MUMBAI -- The fourth and fifth suspects in the gang rape of a 22-year-old journalist have been arrested, the police here reported on Sunday, igniting new concerns about women's safety even in a city considered among India's most progressive.
The news filtered through the neighborhoods where the five men had been living, a patchwork of slums with buildings constructed of corrugated iron sheets and covered in blue tarpaulins, squeezed between neighborhoods with glass office towers and luxury apartment buildings.
Neighbors said the suspects were unemployed men who spent time drinking in the abandoned mill building where the attack occurred.
The journalist arrived at Shakti Mills at sunset on Thursday, planning to photograph the area for a magazine article about Mumbai's chawls, tenements for workers employed in the mills. A male colleague who accompanied her was beaten and tied up while the victim was taken to a nearby area and raped repeatedly.
The woman's family issued a statement on Sunday, saying they hoped that the attackers would be given the "severest of punishment" so that "even the most sick-minded would think twice before they act in such an inhuman and insensitive way."
The crime was also being avidly discussed in Jai Bhavani Nagar and Madanpura, among the city's oldest and most densely populated slums, whose residents earn money selling vegetables or bangles or sorting garbage. Aside from relatives, it was difficult to find anyone willing to defend the suspects.
"He deserves what he gets," said Mohammed Mumtaz, who lives next door to one suspect. "If he raped someone, he should be killed. If he even tried to look at a girl in our neighborhood with those intentions, we would not have spared him."
Sharnabai Sheikh, whose grandson, Chand Hussain Sheikh, was the first to be arrested, said that on the day of the attack, Mr. Sheikh received a call on his cellphone at 5:30 p.m. -- just before the rape was reported to have taken place -- and took off abruptly, leaving his cup of tea half full.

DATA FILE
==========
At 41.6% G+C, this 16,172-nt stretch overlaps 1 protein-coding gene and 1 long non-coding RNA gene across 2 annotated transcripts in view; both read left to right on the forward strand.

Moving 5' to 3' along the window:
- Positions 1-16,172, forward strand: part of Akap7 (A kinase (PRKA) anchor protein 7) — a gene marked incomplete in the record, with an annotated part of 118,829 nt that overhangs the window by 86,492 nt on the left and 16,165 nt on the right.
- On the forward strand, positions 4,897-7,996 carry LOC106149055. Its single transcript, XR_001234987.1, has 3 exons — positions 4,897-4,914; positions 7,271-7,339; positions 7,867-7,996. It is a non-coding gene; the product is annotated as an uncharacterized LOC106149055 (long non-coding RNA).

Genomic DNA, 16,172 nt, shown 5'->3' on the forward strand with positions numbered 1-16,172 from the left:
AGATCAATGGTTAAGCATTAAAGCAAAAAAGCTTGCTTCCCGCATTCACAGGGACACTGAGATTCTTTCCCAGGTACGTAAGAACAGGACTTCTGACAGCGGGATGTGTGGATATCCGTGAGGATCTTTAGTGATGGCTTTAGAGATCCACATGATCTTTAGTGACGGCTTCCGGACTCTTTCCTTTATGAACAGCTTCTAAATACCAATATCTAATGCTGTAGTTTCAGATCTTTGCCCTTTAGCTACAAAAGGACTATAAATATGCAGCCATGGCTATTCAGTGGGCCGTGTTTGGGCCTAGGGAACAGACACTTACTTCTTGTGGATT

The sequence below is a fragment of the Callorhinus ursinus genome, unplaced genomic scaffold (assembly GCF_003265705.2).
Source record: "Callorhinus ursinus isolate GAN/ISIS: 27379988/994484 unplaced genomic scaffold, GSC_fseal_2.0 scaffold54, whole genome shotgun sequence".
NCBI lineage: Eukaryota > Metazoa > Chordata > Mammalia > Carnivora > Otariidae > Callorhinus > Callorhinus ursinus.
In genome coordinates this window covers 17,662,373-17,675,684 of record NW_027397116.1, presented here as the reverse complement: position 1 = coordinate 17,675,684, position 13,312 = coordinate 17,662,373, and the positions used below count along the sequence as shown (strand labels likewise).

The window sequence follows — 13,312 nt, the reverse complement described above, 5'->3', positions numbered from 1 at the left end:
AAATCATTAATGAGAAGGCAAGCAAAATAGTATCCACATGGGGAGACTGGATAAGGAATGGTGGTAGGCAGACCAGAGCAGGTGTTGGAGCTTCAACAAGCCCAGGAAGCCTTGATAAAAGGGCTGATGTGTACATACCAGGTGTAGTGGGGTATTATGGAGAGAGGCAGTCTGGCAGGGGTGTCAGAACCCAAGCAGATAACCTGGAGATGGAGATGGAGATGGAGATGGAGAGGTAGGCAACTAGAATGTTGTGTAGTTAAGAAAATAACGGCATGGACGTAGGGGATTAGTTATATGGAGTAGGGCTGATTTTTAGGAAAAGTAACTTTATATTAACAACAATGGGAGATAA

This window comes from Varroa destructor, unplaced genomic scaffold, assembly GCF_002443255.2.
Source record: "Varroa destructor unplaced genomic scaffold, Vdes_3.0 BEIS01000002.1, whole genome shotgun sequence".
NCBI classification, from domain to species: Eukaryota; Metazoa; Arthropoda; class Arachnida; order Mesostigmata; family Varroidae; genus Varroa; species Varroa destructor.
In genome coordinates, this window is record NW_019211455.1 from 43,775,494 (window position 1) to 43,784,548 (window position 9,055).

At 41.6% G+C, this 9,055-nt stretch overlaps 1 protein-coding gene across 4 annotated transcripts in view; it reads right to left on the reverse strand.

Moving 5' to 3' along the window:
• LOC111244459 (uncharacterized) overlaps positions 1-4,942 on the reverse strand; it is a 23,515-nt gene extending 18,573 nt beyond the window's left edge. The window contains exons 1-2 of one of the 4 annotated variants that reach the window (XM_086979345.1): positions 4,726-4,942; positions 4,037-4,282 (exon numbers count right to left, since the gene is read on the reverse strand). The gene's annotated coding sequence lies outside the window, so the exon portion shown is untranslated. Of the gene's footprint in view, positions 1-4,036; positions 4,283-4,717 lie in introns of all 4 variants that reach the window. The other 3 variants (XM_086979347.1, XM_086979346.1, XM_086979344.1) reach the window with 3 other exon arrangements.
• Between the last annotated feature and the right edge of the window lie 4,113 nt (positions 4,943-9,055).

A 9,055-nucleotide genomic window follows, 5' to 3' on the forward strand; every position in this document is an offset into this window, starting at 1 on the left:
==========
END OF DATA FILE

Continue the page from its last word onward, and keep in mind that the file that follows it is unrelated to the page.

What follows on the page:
When he came back three hours later, she said, he was shivering and feverish, so she gave him medicine and put him to bed after dinner. But he emerged later and told her he was scared.
"He said his friends had done something to a girl and she had been lying unconscious in Shakti Mills," she said. "He never lies to me -- his friends have committed the crime and blamed him."
She showed his birth certificate, which she said would testify that he was 16 and a minor, and could help him get a lighter sentence if he was convicted. "He didn't do it," she said. "He couldn't do something like this."
Mr. Sheikh, who was arrested on Friday, confessed to the crime and named the other men involved, according to the police.
Another suspect -- Mohammed Kasim Sheikh, an 18-year-old who is also known as Kasim Bangali -- also returned home shortly after the crime was said to have taken place, said his mother, Chandbibi Sheikh.
She said he returned home around 9 p.m. on Thursday and was eating dinner when he got a call summoning him to the police station.
"He got scared and ran," she said. "His mobile has been switched off ever since."
Late Saturday, the police found him near a railway station and arrested him.
Earlier Saturday, the police arrested men they identified as Vijay Jadhav and Siraj Rehman Khan. The fifth suspect, Salim Ansari, was arrested in New Delhi on Sunday.
Mr. Jadhav, 19, has been living in a central Mumbai road where gutters overrun during the monsoon season and fill the street with sewage water. Women wash their vessels outside their houses while their children play nearby. Neighbors said that Mr. Jadhav's family had left the area when their house was razed as part of a slum redevelopment plan, but that he had remained behind, unemployed, and could often be spotted sleeping on the streets.
"He had left school many years ago, but then this year he said he wanted to study and enrolled in night school," said Rajesh Patil, who lives in the neighborhood and said he ran into Mr. Jadhav frequently. "Of course, now all of that is over for him."
Mansi Choksi contributed reporting from Mumbai, and Ellen Barry from New Delhi.
This article originally appeared in The New York Times.